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Humans are not alone in computing how others see the world

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Abstract

It is 35 years since Premack & Woodruff famously asked, 'Does the chimpanzee have a theory of mind?' (1978, Behavioral and Brain Sciences, 1, 515-526). The first wave of experiments designed to tackle this provocative question in the context of cooperative transactions with humans offered largely negative answers. It was not until a landmark Animal Behaviour paper by Hare etal. (2000, Animal Behaviour, 59, 771-786) that a different approach based around foraging competition between conspecifics delivered an affirmative (if limited) verdict that, at least, 'Chimpanzees know what conspecifics do and do not see'. This influential paper laid the foundations for a much more productive decade of studies that provided evidence for apes' recognition in others of states corresponding to knowing, intending and inferring. It further stimulated related studies in other mammalian and avian species too. Here I set the Hare etal. paper in its historical, scientific context, provide an overview of the variety of studies that have followed in its wake and address some core questions about the scientific tractability of identifying phenomena in nonverbal creatures that may be akin to human 'theory of mind'. © 2013 The Association for the Study of Animal Behaviour.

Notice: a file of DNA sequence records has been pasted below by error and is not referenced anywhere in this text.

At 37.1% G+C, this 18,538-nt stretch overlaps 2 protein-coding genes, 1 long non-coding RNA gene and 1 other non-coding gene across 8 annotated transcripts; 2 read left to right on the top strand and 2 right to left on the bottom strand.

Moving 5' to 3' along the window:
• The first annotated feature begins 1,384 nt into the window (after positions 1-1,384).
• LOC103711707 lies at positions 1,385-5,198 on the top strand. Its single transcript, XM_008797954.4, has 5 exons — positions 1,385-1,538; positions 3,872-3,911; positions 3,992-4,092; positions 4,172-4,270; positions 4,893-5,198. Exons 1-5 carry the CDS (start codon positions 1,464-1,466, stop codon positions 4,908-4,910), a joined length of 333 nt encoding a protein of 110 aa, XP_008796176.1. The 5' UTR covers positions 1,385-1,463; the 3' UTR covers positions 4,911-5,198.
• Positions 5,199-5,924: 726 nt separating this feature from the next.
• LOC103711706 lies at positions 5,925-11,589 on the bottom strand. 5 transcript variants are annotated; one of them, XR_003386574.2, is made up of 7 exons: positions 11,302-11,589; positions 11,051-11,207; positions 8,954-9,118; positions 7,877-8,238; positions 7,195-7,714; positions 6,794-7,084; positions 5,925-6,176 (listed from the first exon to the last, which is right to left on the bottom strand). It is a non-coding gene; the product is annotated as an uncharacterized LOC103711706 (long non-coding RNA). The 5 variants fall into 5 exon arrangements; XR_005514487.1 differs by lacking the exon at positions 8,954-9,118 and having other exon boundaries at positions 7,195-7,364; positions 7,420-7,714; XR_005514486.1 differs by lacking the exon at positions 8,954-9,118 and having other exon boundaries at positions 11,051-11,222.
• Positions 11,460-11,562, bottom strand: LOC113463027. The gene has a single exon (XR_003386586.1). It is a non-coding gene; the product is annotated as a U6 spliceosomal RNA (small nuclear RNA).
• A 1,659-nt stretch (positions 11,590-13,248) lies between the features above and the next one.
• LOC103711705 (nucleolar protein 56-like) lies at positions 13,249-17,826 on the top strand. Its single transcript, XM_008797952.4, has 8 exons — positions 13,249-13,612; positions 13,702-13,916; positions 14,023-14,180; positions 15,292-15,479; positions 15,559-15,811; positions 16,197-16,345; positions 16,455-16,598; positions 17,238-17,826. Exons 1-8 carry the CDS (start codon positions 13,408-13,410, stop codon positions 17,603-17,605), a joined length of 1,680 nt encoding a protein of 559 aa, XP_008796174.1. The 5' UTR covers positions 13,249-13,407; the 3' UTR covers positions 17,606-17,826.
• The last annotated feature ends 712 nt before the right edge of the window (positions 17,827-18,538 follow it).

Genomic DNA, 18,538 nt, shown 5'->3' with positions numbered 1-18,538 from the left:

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Original languageEnglish
Pages (from-to)213-221
Number of pages9
JournalAnimal Behaviour
Volume86
Issue number2
DOIs
StatePublished - 1 Aug 2013

    Research areas

  • mindreading , theory of mind, chimpanzees

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